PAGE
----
Salt stress reveals differential physiological, biochemical and molecular responses in T. monococcum and T. durum wheat genotypes

Salt stress reveals differential physiological, biochemical and molecular responses in T.... Salt stress responses implicate a complex mechanism and differ from plant species to another. In this study, we analyzed the physiological, biochemical and molecular responses to salt stress of the diploid wheat (T. monococcum) and compared to the tetraploid wheat (T. durum). Our results showed that the diploid wheat cultivar (cv. Turkey) is relatively tolerant to different salt stress conditions than the tetraploid wheat cultivar (cv. Om Rabia3). This tolerance was manifested by significant germination, plant growth and uptake of water generating cell turgor and development. Moreover, total chlorophyll content was higher in the diploid wheat than that in the tetraploid wheat. The Na+ content in leaf blade of the cv. Om Rabia3 was significantly higher than that of the cv. Turkey, suggesting that the diploid cultivar accumulates less toxic sodium in the photosynthetic tissues. This mechanism could be explained by the recirculation of the toxic ions Na+ into the xylem sap by SOS1 protein, which coordinates with HKT-like proteins to reduce the accumulation of Na+ ions in leaf blade. Interestingly, the expression of the three genes SOS1, HKT and NHX was enhanced under salinity especially in leaf blade of the cv. Turkey. Moreover, this wheat cultivar induced the antioxidative enzymes CAT and SOD activity more efficiently than the other cultivar. http://www.deepdyve.com/assets/images/DeepDyve-Logo-lg.png Physiology and Molecular Biology of Plants Springer Journals

Salt stress reveals differential physiological, biochemical and molecular responses in T. monococcum and T. durum wheat genotypes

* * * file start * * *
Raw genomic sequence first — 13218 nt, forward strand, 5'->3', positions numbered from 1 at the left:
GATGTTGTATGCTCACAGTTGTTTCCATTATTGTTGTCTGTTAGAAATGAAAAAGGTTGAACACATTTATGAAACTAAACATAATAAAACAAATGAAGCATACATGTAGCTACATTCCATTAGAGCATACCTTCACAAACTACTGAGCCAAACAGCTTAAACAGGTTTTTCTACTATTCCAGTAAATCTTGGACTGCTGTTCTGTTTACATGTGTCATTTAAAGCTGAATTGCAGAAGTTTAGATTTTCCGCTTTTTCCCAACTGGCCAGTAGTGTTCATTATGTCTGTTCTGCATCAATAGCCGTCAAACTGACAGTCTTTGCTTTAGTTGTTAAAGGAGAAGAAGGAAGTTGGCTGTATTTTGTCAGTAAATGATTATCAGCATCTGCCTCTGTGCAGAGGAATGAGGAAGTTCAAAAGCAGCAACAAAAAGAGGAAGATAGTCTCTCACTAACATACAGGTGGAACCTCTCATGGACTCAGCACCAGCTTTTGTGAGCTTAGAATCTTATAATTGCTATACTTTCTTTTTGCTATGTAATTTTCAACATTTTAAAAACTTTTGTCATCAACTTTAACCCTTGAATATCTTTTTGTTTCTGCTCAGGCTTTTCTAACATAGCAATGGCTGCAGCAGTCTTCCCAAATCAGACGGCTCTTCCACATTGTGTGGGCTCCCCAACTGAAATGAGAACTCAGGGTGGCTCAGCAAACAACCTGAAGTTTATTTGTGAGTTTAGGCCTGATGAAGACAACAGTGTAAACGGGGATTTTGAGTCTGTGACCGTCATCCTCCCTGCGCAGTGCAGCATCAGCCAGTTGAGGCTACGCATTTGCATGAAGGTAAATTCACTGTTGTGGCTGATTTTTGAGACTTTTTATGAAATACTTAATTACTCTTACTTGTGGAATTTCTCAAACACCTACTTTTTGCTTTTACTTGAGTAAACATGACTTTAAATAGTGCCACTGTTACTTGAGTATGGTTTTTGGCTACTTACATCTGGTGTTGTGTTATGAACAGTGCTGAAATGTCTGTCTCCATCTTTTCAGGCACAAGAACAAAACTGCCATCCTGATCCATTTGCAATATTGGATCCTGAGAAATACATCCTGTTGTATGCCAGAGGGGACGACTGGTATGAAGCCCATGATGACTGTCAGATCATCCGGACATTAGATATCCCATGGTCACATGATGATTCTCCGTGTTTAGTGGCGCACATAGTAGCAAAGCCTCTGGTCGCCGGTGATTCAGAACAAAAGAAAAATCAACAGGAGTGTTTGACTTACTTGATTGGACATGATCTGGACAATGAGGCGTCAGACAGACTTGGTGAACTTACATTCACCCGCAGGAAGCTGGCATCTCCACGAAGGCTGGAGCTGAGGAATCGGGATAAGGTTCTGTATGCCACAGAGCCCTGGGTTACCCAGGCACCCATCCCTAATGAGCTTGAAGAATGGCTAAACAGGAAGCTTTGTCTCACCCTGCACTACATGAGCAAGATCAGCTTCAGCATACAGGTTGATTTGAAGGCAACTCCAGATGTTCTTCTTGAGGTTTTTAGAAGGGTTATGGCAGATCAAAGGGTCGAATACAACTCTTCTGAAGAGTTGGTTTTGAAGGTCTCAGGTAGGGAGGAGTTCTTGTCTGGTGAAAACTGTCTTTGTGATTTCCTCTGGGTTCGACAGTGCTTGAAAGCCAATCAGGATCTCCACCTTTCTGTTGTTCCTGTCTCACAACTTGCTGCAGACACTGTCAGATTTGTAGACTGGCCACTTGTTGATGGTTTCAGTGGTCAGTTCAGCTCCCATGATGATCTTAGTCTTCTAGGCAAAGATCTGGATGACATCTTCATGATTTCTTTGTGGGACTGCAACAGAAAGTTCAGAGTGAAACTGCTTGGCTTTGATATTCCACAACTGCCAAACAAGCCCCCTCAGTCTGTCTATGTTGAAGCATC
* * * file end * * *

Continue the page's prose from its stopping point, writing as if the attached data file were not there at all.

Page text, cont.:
Loading next page...
 
/lp/springer_journal/salt-stress-reveals-differential-physiological-biochemical-and-YI0Rnc9VaX
Publisher
Springer India
Copyright
Copyright © 2017 by Prof. H.S. Srivastava Foundation for Science and Society
Subject
Life Sciences; Plant Sciences; Plant Physiology; Biological and Medical Physics, Biophysics; Cell Biology
ISSN
0971-5894
eISSN
0974-0430
D.O.I.
10.1007/s12298-017-0457-4
Publisher site
See Article on Publisher Site

Abstract

Salt stress responses implicate a complex mechanism and differ from plant species to another. In this study, we analyzed the physiological, biochemical and molecular responses to salt stress of the diploid wheat (T. monococcum) and compared to the tetraploid wheat (T. durum). Our results showed that the diploid wheat cultivar (cv. Turkey) is relatively tolerant to different salt stress conditions than the tetraploid wheat cultivar (cv. Om Rabia3). This tolerance was manifested by significant germination, plant growth and uptake of water generating cell turgor and development. Moreover, total chlorophyll content was higher in the diploid wheat than that in the tetraploid wheat. The Na+ content in leaf blade of the cv. Om Rabia3 was significantly higher than that of the cv. Turkey, suggesting that the diploid cultivar accumulates less toxic sodium in the photosynthetic tissues. This mechanism could be explained by the recirculation of the toxic ions Na+ into the xylem sap by SOS1 protein, which coordinates with HKT-like proteins to reduce the accumulation of Na+ ions in leaf blade. Interestingly, the expression of the three genes SOS1, HKT and NHX was enhanced under salinity especially in leaf blade of the cv. Turkey. Moreover, this wheat cultivar induced the antioxidative enzymes CAT and SOD activity more efficiently than the other cultivar.

Journal

Physiology and Molecular Biology of PlantsSpringer Journals

Published: Jun 30, 2017

References

You’re reading a free preview. Subscribe to read the entire article.


DeepDyve is your
personal research library

It’s your single place to instantly
discover and read the research
that matters to you.

Enjoy affordable access to
over 18 million articles from more than
15,000 peer-reviewed journals.

All for just $49/month

Explore the DeepDyve Library

Search

Query the DeepDyve database, plus search all of PubMed and Google Scholar seamlessly

Organize

Save any article or search result from DeepDyve, PubMed, and Google Scholar... all in one place.

Access

Get unlimited, online access to over 18 million full-text articles from more than 15,000 scientific journals.

Your journals are on DeepDyve

Read from thousands of the leading scholarly journals from SpringerNature, Elsevier, Wiley-Blackwell, Oxford University Press and more.

All the latest content is available, no embargo periods.

See the journals in your area

DeepDyve

Freelancer

DeepDyve

Pro

Price

FREE

$49/month
$360/year

Save searches from
Google Scholar,
PubMed

Create lists to
organize your research

Export lists, citations

Read DeepDyve articles

Abstract access only

Unlimited access to over
18 million full-text articles

Print

20 pages / month

PDF Discount

20% off